Electronic Logging Device (ELD) Guide

electronic logging device, eld, eld guide

The importance of the trucking industry in the US cannot be overemphasized. Our nation’s truck drivers move over 70% of all freight from one destination to another. This includes food, beverages, raw materials, medicine, fuel, and everyday goods. And the numbers are eye-opening. Truck drivers transport close to $80 billion worth of goods each year, with a total annual tonnage topping 10 billion tons. The American Transportation Association (ATA) expects annual truck tonnage to reach 14 million in five years. The demand for new drivers is projected to grow at a yearly rate of 6% over the next decade.

There are a few challenges that truck drivers face. For example, they need to be on the road for long periods of time, which can be hard on their family life. Truck drivers also have demanding job duties which require them to work long hours and have limited breaks. So, the last thing they want to do after a long haul is to use a paper-based logging system. Enter the electronic logging device (ELD), a faster and easier way for truckers to record their driving hours accurately. This Balboa Capital blog article explains what an ELD is, how it works, and more.

The ABCs of ELD.

The use of electronic logging systems for truckers dates back to 1986, when the Insurance Institute for Highway Safety (IIHS) first recommended them to the Department of Transportation. Wireless technology was still evolving at the time, which made it extremely hard for truckers to transmit information. Over the years, numerous studies were conducted, rules and regulations were proposed (and struck down by the court), and wireless technology made significant advancements.

Fast-forward to 2016, when the ELD mandate was approved and signed into law. Realizing the need to give truckers time to learn about compliant ELDs and acquire them for their trucks, the ELD mandate featured a three-phase implementation timeline. As of December 2019, all truck drivers and carriers must track their hours with compliant ELDs. However, certain exceptions to the ELD mandate may be subject to change, and you can read about them on the Federal Motor Carrier Safety Administration (FMCSA) website. For example, the majority of truck engines manufactured in 2000 or prior are not equipped with an engine control module, which is needed for an ELD to work. So, trucks with engines that were manufactured in 2000 or prior are currently exempt from having to use an electronic logging system.

How electronic logging devices work.

An electronic logging device is a device that truck drivers use to accurately track their hours and other data relating to the vehicle’s engine. These devices are used in the trucking industry to ensure compliance with federal regulations, most notably hours-of-service (HOS).

An ELD is comprised of the vehicle tracking device that typically plugs into a port below the truck dashboard, fleet management software, and a mobile app. Truck drivers can use their mobile phones or tablets to open the mobile app and see their logging data, which updates in real-time. Because the logging information is accessible to both drivers and dispatchers via the cloud, there are no question marks regarding miles driven, engine hours, and location. Instead, this information is readily available to both parties right on the app. ELDs also feature other capabilities that benefit drivers and fleet managers. These include vehicle status reports, vehicle maintenance alerts, and route management.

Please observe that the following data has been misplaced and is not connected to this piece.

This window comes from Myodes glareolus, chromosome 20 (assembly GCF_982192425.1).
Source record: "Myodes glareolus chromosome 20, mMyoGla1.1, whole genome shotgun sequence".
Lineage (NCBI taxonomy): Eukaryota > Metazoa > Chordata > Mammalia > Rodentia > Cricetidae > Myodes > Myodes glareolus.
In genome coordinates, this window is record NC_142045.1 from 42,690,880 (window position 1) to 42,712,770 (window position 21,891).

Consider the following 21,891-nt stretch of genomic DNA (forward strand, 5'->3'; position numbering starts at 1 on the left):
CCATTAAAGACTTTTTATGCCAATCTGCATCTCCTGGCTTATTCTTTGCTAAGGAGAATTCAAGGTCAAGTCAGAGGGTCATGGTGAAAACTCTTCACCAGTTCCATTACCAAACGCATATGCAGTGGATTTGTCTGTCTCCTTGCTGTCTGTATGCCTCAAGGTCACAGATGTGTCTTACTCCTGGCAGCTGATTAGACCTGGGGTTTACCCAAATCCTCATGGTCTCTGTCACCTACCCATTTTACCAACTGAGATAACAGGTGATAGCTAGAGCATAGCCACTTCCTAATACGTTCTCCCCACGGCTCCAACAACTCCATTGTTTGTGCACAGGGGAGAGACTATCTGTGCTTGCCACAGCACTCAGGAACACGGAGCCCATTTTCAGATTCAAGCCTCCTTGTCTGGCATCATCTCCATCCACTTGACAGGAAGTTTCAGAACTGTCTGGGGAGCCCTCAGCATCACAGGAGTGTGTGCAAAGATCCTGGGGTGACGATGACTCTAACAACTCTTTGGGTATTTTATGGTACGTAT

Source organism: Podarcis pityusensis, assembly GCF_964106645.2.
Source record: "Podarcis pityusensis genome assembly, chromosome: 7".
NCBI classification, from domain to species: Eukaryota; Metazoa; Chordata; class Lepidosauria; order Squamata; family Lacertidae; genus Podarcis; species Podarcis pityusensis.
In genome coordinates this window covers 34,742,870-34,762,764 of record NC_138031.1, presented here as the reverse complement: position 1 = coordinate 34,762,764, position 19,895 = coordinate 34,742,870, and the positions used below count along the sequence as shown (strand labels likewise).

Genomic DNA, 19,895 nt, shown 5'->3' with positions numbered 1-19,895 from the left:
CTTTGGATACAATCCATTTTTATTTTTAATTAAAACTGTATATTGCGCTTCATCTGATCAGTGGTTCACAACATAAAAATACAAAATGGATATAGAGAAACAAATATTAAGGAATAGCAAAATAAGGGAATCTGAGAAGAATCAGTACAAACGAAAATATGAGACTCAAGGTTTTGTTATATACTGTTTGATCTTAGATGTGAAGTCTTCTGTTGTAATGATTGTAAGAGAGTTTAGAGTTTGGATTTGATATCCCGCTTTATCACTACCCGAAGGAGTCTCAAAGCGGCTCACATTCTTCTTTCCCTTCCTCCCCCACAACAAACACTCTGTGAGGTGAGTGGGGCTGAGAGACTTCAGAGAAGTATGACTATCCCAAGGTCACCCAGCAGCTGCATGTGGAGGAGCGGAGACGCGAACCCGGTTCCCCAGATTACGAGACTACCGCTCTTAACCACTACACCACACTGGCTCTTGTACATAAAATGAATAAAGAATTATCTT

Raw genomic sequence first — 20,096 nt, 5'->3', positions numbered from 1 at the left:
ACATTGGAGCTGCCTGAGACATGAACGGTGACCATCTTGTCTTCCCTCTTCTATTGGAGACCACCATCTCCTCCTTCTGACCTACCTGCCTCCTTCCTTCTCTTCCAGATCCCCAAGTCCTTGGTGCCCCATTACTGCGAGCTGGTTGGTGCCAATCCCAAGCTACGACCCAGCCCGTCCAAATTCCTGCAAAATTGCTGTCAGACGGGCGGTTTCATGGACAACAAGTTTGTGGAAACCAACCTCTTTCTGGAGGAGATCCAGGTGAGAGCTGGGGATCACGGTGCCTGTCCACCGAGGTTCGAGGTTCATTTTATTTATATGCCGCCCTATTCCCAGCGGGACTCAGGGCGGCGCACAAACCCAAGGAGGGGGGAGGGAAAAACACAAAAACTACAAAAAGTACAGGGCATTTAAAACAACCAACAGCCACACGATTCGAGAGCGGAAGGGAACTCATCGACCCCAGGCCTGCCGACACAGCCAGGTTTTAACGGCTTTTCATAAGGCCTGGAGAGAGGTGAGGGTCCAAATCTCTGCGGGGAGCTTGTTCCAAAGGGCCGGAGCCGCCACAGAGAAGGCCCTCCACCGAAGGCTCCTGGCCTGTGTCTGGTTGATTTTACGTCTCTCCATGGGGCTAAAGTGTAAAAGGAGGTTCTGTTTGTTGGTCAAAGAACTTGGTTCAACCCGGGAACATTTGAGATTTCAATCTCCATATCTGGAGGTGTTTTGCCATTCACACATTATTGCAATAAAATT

More benefits of ELDs.

In addition to compiling accurate logging data for drivers and carriers, ELDs help improve highway safety and boost productivity. For example, truck drivers have to deal with the monotony of driving for long periods, which can result in tiredness and fatigue. ELDs let truck drivers know when they should look for a destination to relax, stretch, and take a much-needed break. In addition, regularly scheduled stops can help drivers stay focused and alert and reduce the chances of being involved in an accident.

Next, electronic logging devices help streamline workflows for trucking companies of all sizes, which increases efficiency. Tasks such as loading trucks with cargo and goods, planning routes, and getting drivers on the road take time. Fleet operators are tired of dealing with paper-based driver logs, unassigned miles, delivery assignments, and vehicle inspections, among others. ELDs replace these time-consuming methods of logging information and data. In addition to saving time, ELDs can save money. Research shows that ELD solutions can help save over $900 per driver each year.

Picking the right electronic logging device.

Whether you own one truck or an entire fleet, you have options for selecting an ELD provider. You can start by looking at the list of registered ELDs on the Federal Motor Carrier Safety Administration website. The Federal Motor Carrier Safety Administration does not endorse or promote any electronic logging devices; it instead features a list of devices that meet current ELD technical requirements and that have been self-certified by their manufacturer. You will also see a list of ELDS that have been revoked.

Once you purchase or finance an ELD model for your needs, you will need to have it installed by a technician or your ELD provider. Check the instruction manual that accompanies your purchase to learn the ins and outs of your ELD so you fully understand how to use it and interpret its results. For example, you cannot begin using your device until you know how to input, certify and share hours-of-service information.

The opinions voiced in this material are for general information only and are not intended to provide specific advice or recommendations for any individual.